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A ballet dancer wins the lead in "Swan Lake" and is perfect for the role of the delicate White Swan - Princess Odette - but slowly loses her mind as she becomes more and more like Odile, the Black Swan.
For more about Black Swan and the Black Swan Blu-ray release, see Black Swan Blu-ray Review published by Casey Broadwater on March 25, 2011 where this Blu-ray release scored 4.5 out of 5.
Starring: Natalie Portman, Mila Kunis, Vincent Cassel, Barbara Hershey, Winona Ryder, Benjamin Millepied
Director: Darren Aronofsky
» See full cast & crew
Black Swan Blu-ray Review
Black or white, love it or hate it, Aronofsky’s latest was one of 2010’s best.
Reviewed by Casey Broadwater, March 25, 2011
It makes sense that Black Swan has provoked such a divisive response in viewers; the film itself seems to be a contradiction, a melodramatic mix of arthouse ideas and pulpy psychosexual thrills. Of course, director Darren Aronofsky isn't the first to tread the cinematic intersection between the esoteric and the mainstream, the intellectual and the visceral. The influence of several predecessors looms shadow-like over Black Swan, from Alfred Hitchcock and Roman Polanski, to David Cronenberg and David Lynch—all filmmakers who have balanced "genre" elements with higher philosophical pursuits. Comparatively, Aronofsky's film is shifted more toward the commercial end of that particular scale—it tends to be obvious where a better film would be ambiguous—but Black Swan is still a brazen, daring piece of work, the kind that doesn't often make its way to the multiplex. A few sore-thumb unsubtleties aside, this is a film that wraps you tightly in its dark beauty and gauzy claustrophobic tone.
At the film's heart is Tchaikovsky's Swan Lake: "We all know the story," says Thomas Leroy (Vincent Cassel), the swaggering director of the New York City Ballet. "Virginal girl, pure and sweet, trapped in the body of a swan. She desires freedom but only true love can break the spell. Her wish is nearly granted in the form of a prince, but before he can declare his love, her lustful twin, the black swan, tricks and seduces him. Devastated, the white swan leaps off a cliff, killing herself and, in death, finds freedom." Thomas intends to start his new season with a "visceral" and "real" reinterpretation of the tale, but he needs a star ballerina capable of embodying both the White Swan's innocence and her dark twin's wanton abandon.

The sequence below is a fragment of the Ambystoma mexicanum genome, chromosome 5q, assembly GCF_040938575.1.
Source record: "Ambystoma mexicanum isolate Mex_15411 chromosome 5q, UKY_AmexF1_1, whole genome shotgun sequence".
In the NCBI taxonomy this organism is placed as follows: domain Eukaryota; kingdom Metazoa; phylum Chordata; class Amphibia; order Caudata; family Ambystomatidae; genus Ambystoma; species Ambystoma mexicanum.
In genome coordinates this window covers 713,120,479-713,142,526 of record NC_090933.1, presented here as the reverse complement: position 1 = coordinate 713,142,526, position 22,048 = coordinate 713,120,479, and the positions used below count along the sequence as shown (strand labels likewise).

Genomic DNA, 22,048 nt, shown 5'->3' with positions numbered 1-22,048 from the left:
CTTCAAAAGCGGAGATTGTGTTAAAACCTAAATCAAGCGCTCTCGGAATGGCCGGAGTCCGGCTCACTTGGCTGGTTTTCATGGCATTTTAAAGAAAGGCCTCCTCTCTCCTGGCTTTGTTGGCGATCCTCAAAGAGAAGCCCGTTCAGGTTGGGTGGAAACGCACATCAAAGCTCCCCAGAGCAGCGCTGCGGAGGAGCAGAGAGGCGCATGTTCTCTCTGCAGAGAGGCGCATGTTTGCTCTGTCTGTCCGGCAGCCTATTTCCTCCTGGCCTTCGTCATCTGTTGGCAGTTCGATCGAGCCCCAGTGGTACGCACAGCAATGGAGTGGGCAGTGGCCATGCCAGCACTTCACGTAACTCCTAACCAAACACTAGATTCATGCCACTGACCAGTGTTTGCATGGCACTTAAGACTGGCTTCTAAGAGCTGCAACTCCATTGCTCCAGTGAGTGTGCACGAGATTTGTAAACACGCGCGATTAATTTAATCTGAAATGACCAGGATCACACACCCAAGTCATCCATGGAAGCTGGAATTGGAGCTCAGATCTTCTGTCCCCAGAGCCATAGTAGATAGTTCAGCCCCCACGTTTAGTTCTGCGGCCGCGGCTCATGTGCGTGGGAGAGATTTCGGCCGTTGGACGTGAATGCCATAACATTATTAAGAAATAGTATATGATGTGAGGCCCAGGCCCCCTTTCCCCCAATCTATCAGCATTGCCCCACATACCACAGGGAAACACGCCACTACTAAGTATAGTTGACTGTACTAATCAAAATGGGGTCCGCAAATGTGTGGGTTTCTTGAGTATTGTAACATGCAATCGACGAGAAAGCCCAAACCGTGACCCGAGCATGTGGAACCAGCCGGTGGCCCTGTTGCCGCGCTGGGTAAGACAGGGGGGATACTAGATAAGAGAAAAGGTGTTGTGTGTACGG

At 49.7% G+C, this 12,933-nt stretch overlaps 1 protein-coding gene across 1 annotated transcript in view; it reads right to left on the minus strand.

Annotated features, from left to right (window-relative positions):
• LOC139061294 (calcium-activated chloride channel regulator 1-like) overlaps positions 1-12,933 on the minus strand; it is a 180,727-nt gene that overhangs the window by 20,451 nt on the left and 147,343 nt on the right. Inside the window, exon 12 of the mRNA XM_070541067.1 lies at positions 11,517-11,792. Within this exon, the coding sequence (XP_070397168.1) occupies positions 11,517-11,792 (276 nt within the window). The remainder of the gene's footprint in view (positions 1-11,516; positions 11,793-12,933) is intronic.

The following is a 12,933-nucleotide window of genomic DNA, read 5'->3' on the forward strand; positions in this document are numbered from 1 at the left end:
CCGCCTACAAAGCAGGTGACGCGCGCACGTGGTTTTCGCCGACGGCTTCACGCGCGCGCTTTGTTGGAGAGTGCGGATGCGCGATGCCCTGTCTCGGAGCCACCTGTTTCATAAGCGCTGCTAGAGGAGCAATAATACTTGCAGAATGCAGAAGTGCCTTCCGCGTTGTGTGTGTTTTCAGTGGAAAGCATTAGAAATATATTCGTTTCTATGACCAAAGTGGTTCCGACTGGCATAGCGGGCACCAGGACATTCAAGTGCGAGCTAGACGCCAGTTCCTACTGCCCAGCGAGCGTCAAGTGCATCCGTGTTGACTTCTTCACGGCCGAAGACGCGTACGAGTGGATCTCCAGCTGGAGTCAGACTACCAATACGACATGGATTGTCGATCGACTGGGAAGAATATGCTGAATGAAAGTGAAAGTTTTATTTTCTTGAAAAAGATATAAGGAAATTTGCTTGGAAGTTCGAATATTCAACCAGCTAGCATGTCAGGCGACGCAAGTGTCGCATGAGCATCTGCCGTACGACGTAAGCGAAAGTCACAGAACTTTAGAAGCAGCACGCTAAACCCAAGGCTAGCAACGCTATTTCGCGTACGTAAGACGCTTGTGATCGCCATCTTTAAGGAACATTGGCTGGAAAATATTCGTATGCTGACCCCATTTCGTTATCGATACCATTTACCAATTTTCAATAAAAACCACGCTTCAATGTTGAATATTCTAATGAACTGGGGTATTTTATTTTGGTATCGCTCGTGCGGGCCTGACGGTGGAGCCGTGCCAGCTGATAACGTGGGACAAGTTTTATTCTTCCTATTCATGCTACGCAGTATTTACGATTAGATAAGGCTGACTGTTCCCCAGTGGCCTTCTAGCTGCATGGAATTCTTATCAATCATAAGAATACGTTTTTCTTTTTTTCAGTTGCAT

Nina Sayers (Natalie Portman) desperately wants the role—in the opening scene, we see her dreaming about it—and as Thomas puts it, "If I was only casting the White Swan, she would be yours. But I'm not." Nina is too wholesome by half, a sexually-stunted dancer who has devoted her life to her craft, practicing perfect technique but never losing herself in the movements. She still lives with her overbearing stage mother (Barbara Hershey)—a resentful former ballerina who lives vicariously through her daughter—and she sleeps in a doll-infested, powder-pink bedroom. It's the room of a girl, not a woman, and it says everything about her. Nina claims she's not a virgin, but we have a hard time buying that. Still, Thomas sees some "bite" in Nina and gives her the part, convinced he can coax out her dark side. Known for having stormy intimate relations with his lead dancers, Thomas is a master manipulator, using seduction and withholding to get the results he desires on the stage. His first direction to Nina is grounds for a sexual harassment suit: "I have a little homework assignment for you. Go home and touch yourself. Live a little."
By casting Nina in the lead role of Odette, the swan princess, Thomas displaces the dance troupe's former star, Beth (Winona Ryder), an aging prima-donna who refuses to go gently into retirement. He also nurtures a strategic rivalry between Nina and her understudy, Lily (Mila Kunis), a dark-haired nymphet who personifies the Black Swan's animal-like lust. She likes her meat bloody, she's a shameless flirt, and she even has a set of black wings tattooed across her shoulders. (Yes, Kunis and Portman do share a sex scene that's simultaneously hot and terrifying, bringing new meaning to the phrase "it'll scare you stiff.") At first, this may seem like just another backstage dance drama with all the conventional elements— competition and ambition, jealousy and backstabbing—but Nina's real conflict is progressively with her own ever-fracturing psyche.
The film is told exclusively from her perspective—she's in every scene—and we quickly suspect that she may not be a completely reliable narrator. The hints start small. Nina picks compulsively at her hangnail-ravaged fingers and scratches a nasty rash on her back; one second she's bleeding from these wounds, but when she looks again, there's no blood, no torn skin. It escalates. In a turn that recalls Mulholland Drive and The Double Life of Veronique, Nina begins to see flashes of her own dark doppelganger, a mysterious, highly sensual version of herself. Like the similarly sexually infantilized woman played by Catherine Deneuve in Polanski's Repulsion—the film that most influences Black Swan—Nina grows paranoid and unhinged, troubled by grim, anxiety-induced hallucinations. Her delusion becomes clear: she's turning into the Black Swan. Mentally. Physically. Entirely. Think Cronenberg's The Fly in Powell & Pressburger's The Red Shoes.